An interview with Steven Parrish, Chief Information Officer, Mater Health Services


By Fiona Partlow
| min

Background: Mater Health Services comprises a network of hospitals, health centres, a world-class medical research institute, and pathology and pharmacy businesses — all with one aim: to provide exceptional care. By integrating these fields into the delivery of exceptional healthcare services, Mater is committed to the development and maintenance of healthy communities. This goal is supported by Mater Foundation, which links community and philanthropic support to both Mater Health Services and Mater Research. Steven Parrish, CIO at Mater, is responsible for Mater’s IT infrastructure and systems. We recently spoke with Steven about the expansion of Mater’s virtual desktop infrastructure (VDI) project, which is being powered by Nutanix. Here is a summary:

Q: What challenges did Mater face with its previous IT infrastructure?

We’ve experienced consistent business growth but found our former storage area network (SAN) and rack-mounted server hardware struggled to keep up. We saw the effect of that on our network of 2,000 virtual desktops, which became increasingly unable to deliver adequate capacity to meet employee workloads. That meant our staff couldn’t use our full range of applications properly.

Q: Why did you upgrade to Nutanix?

As our business expanded, we made the decision to extend our virtual desktop environment to 3,500 endpoints. We needed a simple data centre that wouldn’t require constant upkeep and ultimately selected Nutanix’s web-scale technology because it can scale as we need, runs almost invisibly and provides long-term cost savings.

Q: Can you describe the transition to Nutanix and expansion of your VDI?

Initial setup for Nutanix took about two hours, an hour of which was automation. The platform allows us to expand out virtual desktop infrastructure in a modular fashion without disrupting our existing environment. As we move to the target of 5,000 virtual desktop sessions – which are situated in hospitals, clinics and remote sites as well as on ruggedized devices in the field – we can simply add new nodes which integrate into the existing environment very easily.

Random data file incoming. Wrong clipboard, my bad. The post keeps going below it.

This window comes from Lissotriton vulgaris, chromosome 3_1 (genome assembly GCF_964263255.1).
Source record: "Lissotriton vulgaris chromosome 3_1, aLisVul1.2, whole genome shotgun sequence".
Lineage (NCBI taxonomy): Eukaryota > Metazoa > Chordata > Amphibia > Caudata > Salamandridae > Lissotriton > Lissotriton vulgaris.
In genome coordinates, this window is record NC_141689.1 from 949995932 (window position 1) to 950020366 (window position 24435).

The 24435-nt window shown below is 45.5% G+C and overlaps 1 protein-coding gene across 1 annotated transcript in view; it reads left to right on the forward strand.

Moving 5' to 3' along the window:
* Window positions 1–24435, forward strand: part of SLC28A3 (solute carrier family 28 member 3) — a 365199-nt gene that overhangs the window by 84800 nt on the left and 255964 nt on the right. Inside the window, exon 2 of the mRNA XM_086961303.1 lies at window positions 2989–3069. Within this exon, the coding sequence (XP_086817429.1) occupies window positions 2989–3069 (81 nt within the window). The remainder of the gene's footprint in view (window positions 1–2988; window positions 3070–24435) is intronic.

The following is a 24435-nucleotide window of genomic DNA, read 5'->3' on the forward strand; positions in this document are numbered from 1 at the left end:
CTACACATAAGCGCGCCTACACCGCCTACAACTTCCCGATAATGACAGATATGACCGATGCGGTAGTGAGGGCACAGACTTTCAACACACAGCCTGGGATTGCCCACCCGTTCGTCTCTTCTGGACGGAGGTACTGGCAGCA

Q: What benefits did the technology deliver?

Mater’s employees use about 1,500 healthcare, management and administration applications. These include an oncology system used by nurses in the Mater Cancer Care Centre to document care and treatment during chemotherapy; a patient administration system to process the admission and discharge of patients; and our clinical portal, a summary-based medical record system used to provide a single view of each patient. As you can see, these are critical to our ability to deliver our healthcare services. That means they need to be available at all times, and easily accessible on a wide range of devices in any location. While our old SAN made our applications accessible, it didn’t have the reliability or stability that Nutanix has delivered.

Q: Can you tell us about Mater’s cost savings resulting from the decision?

It’s difficult to quantify just how much money we are saving with Nutanix because the benefits extend far beyond the purchase of hardware. First and foremost, we’re realising periodic and operational savings in support, maintenance and management of our IT infrastructure. SAN not only requires significant expertise, but the complex nature of the technology means a lot of resources need to be dedicated to keeping the lights on. By going down the hyper-converged route, we’ve taken this cost out of the business because the technology works on its own; we rarely intervene with it. That means my team saves hours every week which can be dedicated to focusing on projects that will benefit patients. Secondly, Nutanix has allowed us to significantly reduce our data centre footprint. That’s opened up significant space, and reduces power and cooling requirements.